Re: [CR]Fantasy Tour de France


Example: Framebuilders:Tony Beek
From: "Jerry & Liz Moos" <jerrymoos@sbcglobal.net>
To: <RaleighPro531@aol.com>, <classicrendezvous@bikelist.org>
References: <1e.4a92e8a.2b2cefef@aol.com>
Subject: Re: [CR]Fantasy Tour de France
Date: Sat, 14 Dec 2002 18:07:15 -0600

I still thinks Merckx beats them all easily overall. On a mountain stage, Indurain is weakest. His greatest strength was time trialing, and he relied heavily on his team in the mountains. Anquetil was likewise strongest "contre la montre". Coppi may have been the closest to a pure climber of the lot, though certainly not shabby in other areas. Merckx and Hinault, like Armstrong, were marvelous all around riders with no weaknesses, in the mountains or elsewhere. These last three are also distinguished by amazing mental toughness and desire to win. However, in the big picture, I wouldn't put Armstrong in the same class as any of the others (well, maybe with Indurain), because his palmres is limited almost exclusively to the Tour de France and World Championships (only one major classic), while Merckx, Hinault and Coppi won a long list of classics and/or other grand tours.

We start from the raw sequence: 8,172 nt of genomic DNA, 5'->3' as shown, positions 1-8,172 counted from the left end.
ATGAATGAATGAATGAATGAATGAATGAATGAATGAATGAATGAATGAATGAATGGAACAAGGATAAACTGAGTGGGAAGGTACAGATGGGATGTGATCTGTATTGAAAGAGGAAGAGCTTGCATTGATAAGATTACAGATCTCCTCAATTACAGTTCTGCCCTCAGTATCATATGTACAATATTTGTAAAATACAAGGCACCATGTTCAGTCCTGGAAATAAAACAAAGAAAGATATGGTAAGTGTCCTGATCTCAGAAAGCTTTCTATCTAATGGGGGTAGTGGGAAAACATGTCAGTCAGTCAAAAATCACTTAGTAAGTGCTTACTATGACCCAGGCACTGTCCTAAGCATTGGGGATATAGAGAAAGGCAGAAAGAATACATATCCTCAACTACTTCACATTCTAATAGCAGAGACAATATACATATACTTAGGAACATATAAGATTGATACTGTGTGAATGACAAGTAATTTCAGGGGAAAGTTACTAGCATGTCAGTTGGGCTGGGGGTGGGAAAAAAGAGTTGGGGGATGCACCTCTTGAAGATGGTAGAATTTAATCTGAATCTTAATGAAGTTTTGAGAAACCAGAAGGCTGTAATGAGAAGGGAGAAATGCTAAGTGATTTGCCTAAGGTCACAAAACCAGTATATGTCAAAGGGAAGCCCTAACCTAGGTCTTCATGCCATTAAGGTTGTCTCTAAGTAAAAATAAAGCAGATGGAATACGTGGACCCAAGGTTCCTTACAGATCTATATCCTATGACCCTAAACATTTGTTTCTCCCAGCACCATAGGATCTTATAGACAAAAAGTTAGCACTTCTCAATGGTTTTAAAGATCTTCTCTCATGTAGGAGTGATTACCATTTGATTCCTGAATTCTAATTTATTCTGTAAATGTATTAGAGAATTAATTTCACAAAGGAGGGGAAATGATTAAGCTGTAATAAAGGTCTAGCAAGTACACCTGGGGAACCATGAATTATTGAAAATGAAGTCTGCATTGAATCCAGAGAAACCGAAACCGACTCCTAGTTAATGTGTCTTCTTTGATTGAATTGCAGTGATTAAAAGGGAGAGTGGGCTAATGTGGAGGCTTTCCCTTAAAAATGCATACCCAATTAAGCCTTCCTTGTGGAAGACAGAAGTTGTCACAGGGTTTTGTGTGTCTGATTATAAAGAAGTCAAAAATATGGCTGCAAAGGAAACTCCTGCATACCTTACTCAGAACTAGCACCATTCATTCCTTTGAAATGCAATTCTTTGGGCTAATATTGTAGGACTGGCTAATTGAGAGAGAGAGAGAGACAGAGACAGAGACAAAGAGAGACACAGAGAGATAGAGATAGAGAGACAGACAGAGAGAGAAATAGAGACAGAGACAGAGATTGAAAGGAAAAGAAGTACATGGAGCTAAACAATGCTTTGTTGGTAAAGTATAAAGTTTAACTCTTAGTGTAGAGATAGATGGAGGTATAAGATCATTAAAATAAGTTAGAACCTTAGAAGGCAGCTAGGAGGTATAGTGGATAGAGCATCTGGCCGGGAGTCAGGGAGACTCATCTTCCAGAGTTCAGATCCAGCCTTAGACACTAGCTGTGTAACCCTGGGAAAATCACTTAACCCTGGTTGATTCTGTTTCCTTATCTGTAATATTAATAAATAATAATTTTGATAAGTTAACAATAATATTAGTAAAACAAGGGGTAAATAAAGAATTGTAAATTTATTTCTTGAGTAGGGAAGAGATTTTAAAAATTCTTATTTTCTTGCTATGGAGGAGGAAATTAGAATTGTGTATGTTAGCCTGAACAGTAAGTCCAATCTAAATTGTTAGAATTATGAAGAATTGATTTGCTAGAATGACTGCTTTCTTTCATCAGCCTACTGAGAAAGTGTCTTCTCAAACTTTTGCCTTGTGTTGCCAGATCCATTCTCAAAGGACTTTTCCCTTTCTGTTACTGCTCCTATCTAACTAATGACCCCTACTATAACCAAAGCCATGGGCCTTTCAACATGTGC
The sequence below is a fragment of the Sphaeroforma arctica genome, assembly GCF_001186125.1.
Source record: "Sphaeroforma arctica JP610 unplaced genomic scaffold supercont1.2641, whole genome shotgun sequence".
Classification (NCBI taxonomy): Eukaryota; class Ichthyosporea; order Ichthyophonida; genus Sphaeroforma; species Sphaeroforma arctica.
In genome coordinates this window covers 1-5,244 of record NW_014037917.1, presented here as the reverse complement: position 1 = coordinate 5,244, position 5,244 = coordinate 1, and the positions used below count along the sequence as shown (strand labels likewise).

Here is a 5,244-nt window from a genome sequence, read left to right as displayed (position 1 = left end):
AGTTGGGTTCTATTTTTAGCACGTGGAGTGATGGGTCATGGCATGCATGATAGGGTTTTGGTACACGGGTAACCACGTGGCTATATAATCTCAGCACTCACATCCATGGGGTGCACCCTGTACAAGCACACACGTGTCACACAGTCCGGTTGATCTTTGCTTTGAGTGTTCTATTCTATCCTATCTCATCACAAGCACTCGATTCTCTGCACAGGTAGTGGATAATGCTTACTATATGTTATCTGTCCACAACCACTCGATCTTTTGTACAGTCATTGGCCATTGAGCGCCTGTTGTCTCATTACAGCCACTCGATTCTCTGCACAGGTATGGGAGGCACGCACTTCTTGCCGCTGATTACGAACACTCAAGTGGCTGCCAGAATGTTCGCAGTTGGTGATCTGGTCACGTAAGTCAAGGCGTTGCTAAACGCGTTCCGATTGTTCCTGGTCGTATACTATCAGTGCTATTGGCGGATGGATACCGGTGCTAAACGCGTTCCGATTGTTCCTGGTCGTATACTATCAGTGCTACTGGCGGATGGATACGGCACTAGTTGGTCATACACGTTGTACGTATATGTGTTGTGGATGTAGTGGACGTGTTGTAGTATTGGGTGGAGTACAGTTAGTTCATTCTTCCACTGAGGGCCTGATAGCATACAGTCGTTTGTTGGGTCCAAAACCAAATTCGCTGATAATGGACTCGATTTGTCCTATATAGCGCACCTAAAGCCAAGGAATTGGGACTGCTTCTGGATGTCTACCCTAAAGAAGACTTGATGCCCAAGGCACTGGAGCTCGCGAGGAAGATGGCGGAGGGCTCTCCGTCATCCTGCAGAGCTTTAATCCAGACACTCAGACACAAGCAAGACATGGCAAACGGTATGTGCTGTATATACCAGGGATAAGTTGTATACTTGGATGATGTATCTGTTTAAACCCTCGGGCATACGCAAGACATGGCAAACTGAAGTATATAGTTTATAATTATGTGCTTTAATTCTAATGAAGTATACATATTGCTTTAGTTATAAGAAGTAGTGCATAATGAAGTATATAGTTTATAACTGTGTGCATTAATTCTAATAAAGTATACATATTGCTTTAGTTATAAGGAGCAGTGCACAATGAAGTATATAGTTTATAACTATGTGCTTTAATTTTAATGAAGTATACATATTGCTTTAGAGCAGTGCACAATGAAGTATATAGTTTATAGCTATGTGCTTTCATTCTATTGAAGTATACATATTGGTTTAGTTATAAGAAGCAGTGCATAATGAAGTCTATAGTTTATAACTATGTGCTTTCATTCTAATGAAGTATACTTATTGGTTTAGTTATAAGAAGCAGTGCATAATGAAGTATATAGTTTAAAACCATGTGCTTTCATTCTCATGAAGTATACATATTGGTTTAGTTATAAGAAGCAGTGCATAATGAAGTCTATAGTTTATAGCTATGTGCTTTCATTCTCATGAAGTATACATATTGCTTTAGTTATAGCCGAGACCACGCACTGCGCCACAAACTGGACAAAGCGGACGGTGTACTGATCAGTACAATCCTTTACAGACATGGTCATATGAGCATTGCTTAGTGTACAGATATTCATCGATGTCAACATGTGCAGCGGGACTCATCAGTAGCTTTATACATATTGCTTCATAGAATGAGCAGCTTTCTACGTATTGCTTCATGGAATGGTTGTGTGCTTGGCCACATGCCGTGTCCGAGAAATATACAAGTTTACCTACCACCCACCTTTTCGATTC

In a prior thread, someone said the answer to "Who is the greatest cyclist?" is "You mean after Eddy Merckx?" just as the answer to "Who is the greatest jazz singer?" is "You mean after Ella Fitzgerald?". I agree completely and would add another analogy. It's like "Who is the greatest American musician?" is answered with "You mean after Louis Armstrong?" (no relation to Lance).

Regards,

Jerry Moos
Houston, TX


----- Original Message -----
From: RaleighPro531@aol.com
To: classicrendezvous@bikelist.org
Sent: Saturday, December 14, 2002 2:34 PM
Subject: Re: [CR]Fantasy Tour de France



> Who of the old school would have best fended off one of Armstrong's charges
> up the mountain?
>
>
> Pete Geurds
> Douglassville, PA